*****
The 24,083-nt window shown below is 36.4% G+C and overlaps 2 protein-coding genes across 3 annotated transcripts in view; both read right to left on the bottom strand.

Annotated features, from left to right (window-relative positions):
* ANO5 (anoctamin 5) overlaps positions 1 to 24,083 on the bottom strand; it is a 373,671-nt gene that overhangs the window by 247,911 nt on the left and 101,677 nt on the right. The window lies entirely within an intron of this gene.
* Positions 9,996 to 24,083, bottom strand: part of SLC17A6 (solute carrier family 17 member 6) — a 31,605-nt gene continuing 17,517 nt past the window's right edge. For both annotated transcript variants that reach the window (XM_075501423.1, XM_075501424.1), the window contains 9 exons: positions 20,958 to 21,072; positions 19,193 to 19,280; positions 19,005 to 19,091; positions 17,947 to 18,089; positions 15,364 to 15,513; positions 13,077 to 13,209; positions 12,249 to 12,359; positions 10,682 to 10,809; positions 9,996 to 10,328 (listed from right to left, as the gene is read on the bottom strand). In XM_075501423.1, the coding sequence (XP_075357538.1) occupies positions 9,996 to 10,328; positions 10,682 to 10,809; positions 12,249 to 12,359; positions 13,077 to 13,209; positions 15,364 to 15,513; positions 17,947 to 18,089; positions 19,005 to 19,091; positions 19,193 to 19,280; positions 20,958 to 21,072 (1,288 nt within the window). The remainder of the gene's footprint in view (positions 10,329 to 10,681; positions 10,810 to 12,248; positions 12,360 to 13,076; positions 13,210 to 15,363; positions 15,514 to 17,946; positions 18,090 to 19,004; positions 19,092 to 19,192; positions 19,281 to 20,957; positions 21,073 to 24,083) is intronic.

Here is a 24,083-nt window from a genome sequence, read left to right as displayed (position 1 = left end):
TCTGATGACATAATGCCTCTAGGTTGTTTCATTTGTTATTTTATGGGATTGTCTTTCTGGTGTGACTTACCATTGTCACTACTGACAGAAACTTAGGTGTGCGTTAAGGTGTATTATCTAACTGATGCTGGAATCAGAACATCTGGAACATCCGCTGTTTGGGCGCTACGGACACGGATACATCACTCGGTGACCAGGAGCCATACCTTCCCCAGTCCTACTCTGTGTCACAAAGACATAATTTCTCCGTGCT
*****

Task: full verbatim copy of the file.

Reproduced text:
The 24,083-nt window shown below is 36.4% G+C and overlaps 2 protein-coding genes across 3 annotated transcripts in view; both read right to left on the bottom strand.

Annotated features, from left to right (window-relative positions):
* ANO5 (anoctamin 5) overlaps positions 1 to 24,083 on the bottom strand; it is a 373,671-nt gene that overhangs the window by 247,911 nt on the left and 101,677 nt on the right. The window lies entirely within an intron of this gene.
* Positions 9,996 to 24,083, bottom strand: part of SLC17A6 (solute carrier family 17 member 6) — a 31,605-nt gene continuing 17,517 nt past the window's right edge. For both annotated transcript variants that reach the window (XM_075501423.1, XM_075501424.1), the window contains 9 exons: positions 20,958 to 21,072; positions 19,193 to 19,280; positions 19,005 to 19,091; positions 17,947 to 18,089; positions 15,364 to 15,513; positions 13,077 to 13,209; positions 12,249 to 12,359; positions 10,682 to 10,809; positions 9,996 to 10,328 (listed from right to left, as the gene is read on the bottom strand). In XM_075501423.1, the coding sequence (XP_075357538.1) occupies positions 9,996 to 10,328; positions 10,682 to 10,809; positions 12,249 to 12,359; positions 13,077 to 13,209; positions 15,364 to 15,513; positions 17,947 to 18,089; positions 19,005 to 19,091; positions 19,193 to 19,280; positions 20,958 to 21,072 (1,288 nt within the window). The remainder of the gene's footprint in view (positions 10,329 to 10,681; positions 10,810 to 12,248; positions 12,360 to 13,076; positions 13,210 to 15,363; positions 15,514 to 17,946; positions 18,090 to 19,004; positions 19,092 to 19,192; positions 19,281 to 20,957; positions 21,073 to 24,083) is intronic.

Here is a 24,083-nt window from a genome sequence, read left to right as displayed (position 1 = left end):
TCTGATGACATAATGCCTCTAGGTTGTTTCATTTGTTATTTTATGGGATTGTCTTTCTGGTGTGACTTACCATTGTCACTACTGACAGAAACTTAGGTGTGCGTTAAGGTGTATTATCTAACTGATGCTGGAATCAGAACATCTGGAACATCCGCTGTTTGGGCGCTACGGACACGGATACATCACTCGGTGACCAGGAGCCATACCTTCCCCAGTCCTACTCTGTGTCACAAAGACATAATTTCTCCGTGCT